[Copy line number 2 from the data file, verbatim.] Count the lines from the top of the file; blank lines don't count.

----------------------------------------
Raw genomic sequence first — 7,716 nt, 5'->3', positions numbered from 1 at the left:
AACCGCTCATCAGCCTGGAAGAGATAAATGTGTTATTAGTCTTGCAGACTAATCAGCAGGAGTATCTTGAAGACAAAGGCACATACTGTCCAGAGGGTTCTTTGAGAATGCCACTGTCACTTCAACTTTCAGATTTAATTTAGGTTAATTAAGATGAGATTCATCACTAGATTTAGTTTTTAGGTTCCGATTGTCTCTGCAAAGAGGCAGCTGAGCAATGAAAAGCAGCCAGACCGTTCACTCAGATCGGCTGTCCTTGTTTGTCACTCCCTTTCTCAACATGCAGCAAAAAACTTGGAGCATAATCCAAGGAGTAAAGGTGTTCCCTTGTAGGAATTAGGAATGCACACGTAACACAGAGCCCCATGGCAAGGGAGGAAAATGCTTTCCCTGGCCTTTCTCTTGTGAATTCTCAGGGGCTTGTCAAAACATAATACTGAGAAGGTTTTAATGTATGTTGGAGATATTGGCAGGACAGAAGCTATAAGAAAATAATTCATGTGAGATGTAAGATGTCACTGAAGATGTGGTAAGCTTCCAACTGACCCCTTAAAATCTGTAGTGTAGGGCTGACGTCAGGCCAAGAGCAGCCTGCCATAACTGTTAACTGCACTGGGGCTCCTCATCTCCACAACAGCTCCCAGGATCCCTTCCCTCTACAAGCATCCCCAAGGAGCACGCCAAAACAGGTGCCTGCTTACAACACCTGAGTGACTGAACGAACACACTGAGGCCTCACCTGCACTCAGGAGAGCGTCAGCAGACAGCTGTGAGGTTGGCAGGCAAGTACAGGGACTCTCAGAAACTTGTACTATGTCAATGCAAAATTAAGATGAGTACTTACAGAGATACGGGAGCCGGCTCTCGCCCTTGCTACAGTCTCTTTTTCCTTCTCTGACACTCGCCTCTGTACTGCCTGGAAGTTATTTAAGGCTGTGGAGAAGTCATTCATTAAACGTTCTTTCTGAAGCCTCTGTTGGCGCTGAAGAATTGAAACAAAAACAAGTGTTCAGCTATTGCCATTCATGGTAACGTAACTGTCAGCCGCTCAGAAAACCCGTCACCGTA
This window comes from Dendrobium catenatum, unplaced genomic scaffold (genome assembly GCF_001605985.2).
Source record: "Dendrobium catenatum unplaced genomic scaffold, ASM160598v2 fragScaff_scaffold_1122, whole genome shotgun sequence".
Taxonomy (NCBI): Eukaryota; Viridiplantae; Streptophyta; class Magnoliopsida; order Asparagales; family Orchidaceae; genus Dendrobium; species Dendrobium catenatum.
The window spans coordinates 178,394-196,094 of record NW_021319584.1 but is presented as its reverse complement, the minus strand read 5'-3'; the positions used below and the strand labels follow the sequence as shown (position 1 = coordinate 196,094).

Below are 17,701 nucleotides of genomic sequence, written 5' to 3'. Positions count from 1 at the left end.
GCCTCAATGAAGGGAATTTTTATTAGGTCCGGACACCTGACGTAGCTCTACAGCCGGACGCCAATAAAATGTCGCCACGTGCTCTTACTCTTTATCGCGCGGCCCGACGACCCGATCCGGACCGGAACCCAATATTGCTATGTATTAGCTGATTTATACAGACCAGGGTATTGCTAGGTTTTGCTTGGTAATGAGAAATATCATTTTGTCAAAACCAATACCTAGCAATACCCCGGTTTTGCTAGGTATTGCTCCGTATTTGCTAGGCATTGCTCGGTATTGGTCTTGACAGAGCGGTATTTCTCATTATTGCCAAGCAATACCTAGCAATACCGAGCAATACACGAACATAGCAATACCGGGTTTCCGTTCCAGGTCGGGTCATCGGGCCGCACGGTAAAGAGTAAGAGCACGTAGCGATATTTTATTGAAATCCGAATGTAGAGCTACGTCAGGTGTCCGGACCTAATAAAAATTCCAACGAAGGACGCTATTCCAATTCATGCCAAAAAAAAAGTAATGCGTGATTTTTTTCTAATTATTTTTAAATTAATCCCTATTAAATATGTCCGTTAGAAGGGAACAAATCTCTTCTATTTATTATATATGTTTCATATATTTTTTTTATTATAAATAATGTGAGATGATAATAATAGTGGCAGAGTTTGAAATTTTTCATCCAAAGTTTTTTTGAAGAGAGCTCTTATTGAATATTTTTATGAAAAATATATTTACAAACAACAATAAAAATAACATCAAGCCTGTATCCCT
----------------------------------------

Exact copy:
AACCGCTCATCAGCCTGGAAGAGATAAATGTGTTATTAGTCTTGCAGACTAATCAGCAGGAGTATCTTGAAGACAAAGGCACATACTGTCCAGAGGGTTCTTTGAGAATGCCACTGTCACTTCAACTTTCAGATTTAATTTAGGTTAATTAAGATGAGATTCATCACTAGATTTAGTTTTTAGGTTCCGATTGTCTCTGCAAAGAGGCAGCTGAGCAATGAAAAGCAGCCAGACCGTTCACTCAGATCGGCTGTCCTTGTTTGTCACTCCCTTTCTCAACATGCAGCAAAAAACTTGGAGCATAATCCAAGGAGTAAAGGTGTTCCCTTGTAGGAATTAGGAATGCACACGTAACACAGAGCCCCATGGCAAGGGAGGAAAATGCTTTCCCTGGCCTTTCTCTTGTGAATTCTCAGGGGCTTGTCAAAACATAATACTGAGAAGGTTTTAATGTATGTTGGAGATATTGGCAGGACAGAAGCTATAAGAAAATAATTCATGTGAGATGTAAGATGTCACTGAAGATGTGGTAAGCTTCCAACTGACCCCTTAAAATCTGTAGTGTAGGGCTGACGTCAGGCCAAGAGCAGCCTGCCATAACTGTTAACTGCACTGGGGCTCCTCATCTCCACAACAGCTCCCAGGATCCCTTCCCTCTACAAGCATCCCCAAGGAGCACGCCAAAACAGGTGCCTGCTTACAACACCTGAGTGACTGAACGAACACACTGAGGCCTCACCTGCACTCAGGAGAGCGTCAGCAGACAGCTGTGAGGTTGGCAGGCAAGTACAGGGACTCTCAGAAACTTGTACTATGTCAATGCAAAATTAAGATGAGTACTTACAGAGATACGGGAGCCGGCTCTCGCCCTTGCTACAGTCTCTTTTTCCTTCTCTGACACTCGCCTCTGTACTGCCTGGAAGTTATTTAAGGCTGTGGAGAAGTCATTCATTAAACGTTCTTTCTGAAGCCTCTGTTGGCGCTGAAGAATTGAAACAAAAACAAGTGTTCAGCTATTGCCATTCATGGTAACGTAACTGTCAGCCGCTCAGAAAACCCGTCACCGTA